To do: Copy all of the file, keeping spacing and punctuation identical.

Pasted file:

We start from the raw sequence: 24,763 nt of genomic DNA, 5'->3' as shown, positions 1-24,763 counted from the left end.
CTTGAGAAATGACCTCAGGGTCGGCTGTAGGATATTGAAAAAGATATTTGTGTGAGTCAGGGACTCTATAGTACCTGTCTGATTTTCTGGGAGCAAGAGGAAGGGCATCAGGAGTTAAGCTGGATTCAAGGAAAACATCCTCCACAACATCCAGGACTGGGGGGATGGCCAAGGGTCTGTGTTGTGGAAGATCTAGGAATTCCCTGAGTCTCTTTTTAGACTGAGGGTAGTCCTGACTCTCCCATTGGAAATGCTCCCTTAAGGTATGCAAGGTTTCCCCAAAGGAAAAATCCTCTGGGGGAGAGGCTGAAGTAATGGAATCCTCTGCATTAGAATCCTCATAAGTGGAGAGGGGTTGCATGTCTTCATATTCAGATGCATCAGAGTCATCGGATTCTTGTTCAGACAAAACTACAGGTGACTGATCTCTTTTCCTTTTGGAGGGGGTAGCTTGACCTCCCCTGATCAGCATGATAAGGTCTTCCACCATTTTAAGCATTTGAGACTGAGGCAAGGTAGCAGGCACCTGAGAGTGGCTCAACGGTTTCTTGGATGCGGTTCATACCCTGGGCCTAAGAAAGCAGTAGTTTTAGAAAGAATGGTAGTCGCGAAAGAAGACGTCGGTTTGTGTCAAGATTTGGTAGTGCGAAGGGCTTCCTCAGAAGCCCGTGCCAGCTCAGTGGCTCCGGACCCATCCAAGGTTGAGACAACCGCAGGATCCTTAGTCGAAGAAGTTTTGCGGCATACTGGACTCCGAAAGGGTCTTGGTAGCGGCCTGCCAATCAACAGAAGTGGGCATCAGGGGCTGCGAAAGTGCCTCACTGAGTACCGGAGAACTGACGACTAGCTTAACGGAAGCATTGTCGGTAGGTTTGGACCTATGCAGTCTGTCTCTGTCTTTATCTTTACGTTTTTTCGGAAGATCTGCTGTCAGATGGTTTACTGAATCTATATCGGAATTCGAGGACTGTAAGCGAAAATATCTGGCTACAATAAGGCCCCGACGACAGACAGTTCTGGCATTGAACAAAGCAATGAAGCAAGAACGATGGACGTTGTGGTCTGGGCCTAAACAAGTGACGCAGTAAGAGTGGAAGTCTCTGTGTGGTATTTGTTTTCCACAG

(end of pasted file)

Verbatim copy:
We start from the raw sequence: 24,763 nt of genomic DNA, 5'->3' as shown, positions 1-24,763 counted from the left end.
CTTGAGAAATGACCTCAGGGTCGGCTGTAGGATATTGAAAAAGATATTTGTGTGAGTCAGGGACTCTATAGTACCTGTCTGATTTTCTGGGAGCAAGAGGAAGGGCATCAGGAGTTAAGCTGGATTCAAGGAAAACATCCTCCACAACATCCAGGACTGGGGGGATGGCCAAGGGTCTGTGTTGTGGAAGATCTAGGAATTCCCTGAGTCTCTTTTTAGACTGAGGGTAGTCCTGACTCTCCCATTGGAAATGCTCCCTTAAGGTATGCAAGGTTTCCCCAAAGGAAAAATCCTCTGGGGGAGAGGCTGAAGTAATGGAATCCTCTGCATTAGAATCCTCATAAGTGGAGAGGGGTTGCATGTCTTCATATTCAGATGCATCAGAGTCATCGGATTCTTGTTCAGACAAAACTACAGGTGACTGATCTCTTTTCCTTTTGGAGGGGGTAGCTTGACCTCCCCTGATCAGCATGATAAGGTCTTCCACCATTTTAAGCATTTGAGACTGAGGCAAGGTAGCAGGCACCTGAGAGTGGCTCAACGGTTTCTTGGATGCGGTTCATACCCTGGGCCTAAGAAAGCAGTAGTTTTAGAAAGAATGGTAGTCGCGAAAGAAGACGTCGGTTTGTGTCAAGATTTGGTAGTGCGAAGGGCTTCCTCAGAAGCCCGTGCCAGCTCAGTGGCTCCGGACCCATCCAAGGTTGAGACAACCGCAGGATCCTTAGTCGAAGAAGTTTTGCGGCATACTGGACTCCGAAAGGGTCTTGGTAGCGGCCTGCCAATCAACAGAAGTGGGCATCAGGGGCTGCGAAAGTGCCTCACTGAGTACCGGAGAACTGACGACTAGCTTAACGGAAGCATTGTCGGTAGGTTTGGACCTATGCAGTCTGTCTCTGTCTTTATCTTTACGTTTTTTCGGAAGATCTGCTGTCAGATGGTTTACTGAATCTATATCGGAATTCGAGGACTGTAAGCGAAAATATCTGGCTACAATAAGGCCCCGACGACAGACAGTTCTGGCATTGAACAAAGCAATGAAGCAAGAACGATGGACGTTGTGGTCTGGGCCTAAACAAGTGACGCAGTAAGAGTGGAAGTCTCTGTGTGGTATTTGTTTTCCACAG